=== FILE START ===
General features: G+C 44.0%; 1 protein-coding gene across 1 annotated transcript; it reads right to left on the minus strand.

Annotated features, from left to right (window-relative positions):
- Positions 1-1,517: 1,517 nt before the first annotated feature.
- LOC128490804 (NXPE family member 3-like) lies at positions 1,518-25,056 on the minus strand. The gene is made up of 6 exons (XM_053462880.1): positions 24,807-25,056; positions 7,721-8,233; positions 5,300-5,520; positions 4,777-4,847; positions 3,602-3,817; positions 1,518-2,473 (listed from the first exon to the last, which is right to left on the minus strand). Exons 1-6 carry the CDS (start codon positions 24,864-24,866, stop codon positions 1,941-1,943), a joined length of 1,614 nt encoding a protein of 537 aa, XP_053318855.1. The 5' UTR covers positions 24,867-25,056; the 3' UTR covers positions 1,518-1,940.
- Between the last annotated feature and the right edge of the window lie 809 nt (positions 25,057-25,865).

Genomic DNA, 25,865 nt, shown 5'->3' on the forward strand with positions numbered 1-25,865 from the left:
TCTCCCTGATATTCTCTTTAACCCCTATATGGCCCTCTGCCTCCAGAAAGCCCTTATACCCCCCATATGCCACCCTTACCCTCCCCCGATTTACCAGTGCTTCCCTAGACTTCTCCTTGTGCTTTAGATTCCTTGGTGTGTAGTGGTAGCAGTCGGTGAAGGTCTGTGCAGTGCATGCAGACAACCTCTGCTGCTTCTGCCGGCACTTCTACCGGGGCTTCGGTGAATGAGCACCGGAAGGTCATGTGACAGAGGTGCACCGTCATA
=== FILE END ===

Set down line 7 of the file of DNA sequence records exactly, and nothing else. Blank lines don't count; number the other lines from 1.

TCTCCCTGATATTCTCTTTAACCCCTATATGGCCCTCTGCCTCCAGAAAGCCCTTATACCCCCCATATGCCACCCTTACCCTCCCCCGATTTACCAGTGCTTCCCTAGACTTCTCCTTGTGCTTTAGATTCCTTGGTGTGTAGTGGTAGCAGTCGGTGAAGGTCTGTGCAGTGCATGCAGACAACCTCTGCTGCTTCTGCCGGCACTTCTACCGGGGCTTCGGTGAATGAGCACCGGAAGGTCATGTGACAGAGGTGCACCGTCATA